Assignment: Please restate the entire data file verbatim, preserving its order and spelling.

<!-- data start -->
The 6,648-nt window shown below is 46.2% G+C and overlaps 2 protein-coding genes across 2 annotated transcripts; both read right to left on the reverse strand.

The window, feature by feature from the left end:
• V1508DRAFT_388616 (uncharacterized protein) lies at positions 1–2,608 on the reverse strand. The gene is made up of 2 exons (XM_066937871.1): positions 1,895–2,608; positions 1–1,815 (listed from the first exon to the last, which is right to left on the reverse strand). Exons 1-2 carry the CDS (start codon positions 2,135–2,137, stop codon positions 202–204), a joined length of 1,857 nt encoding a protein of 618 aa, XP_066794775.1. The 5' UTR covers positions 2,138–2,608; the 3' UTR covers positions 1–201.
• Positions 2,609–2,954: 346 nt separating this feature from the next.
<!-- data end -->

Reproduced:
The 6,648-nt window shown below is 46.2% G+C and overlaps 2 protein-coding genes across 2 annotated transcripts; both read right to left on the reverse strand.

The window, feature by feature from the left end:
• V1508DRAFT_388616 (uncharacterized protein) lies at positions 1–2,608 on the reverse strand. The gene is made up of 2 exons (XM_066937871.1): positions 1,895–2,608; positions 1–1,815 (listed from the first exon to the last, which is right to left on the reverse strand). Exons 1-2 carry the CDS (start codon positions 2,135–2,137, stop codon positions 202–204), a joined length of 1,857 nt encoding a protein of 618 aa, XP_066794775.1. The 5' UTR covers positions 2,138–2,608; the 3' UTR covers positions 1–201.
• Positions 2,609–2,954: 346 nt separating this feature from the next.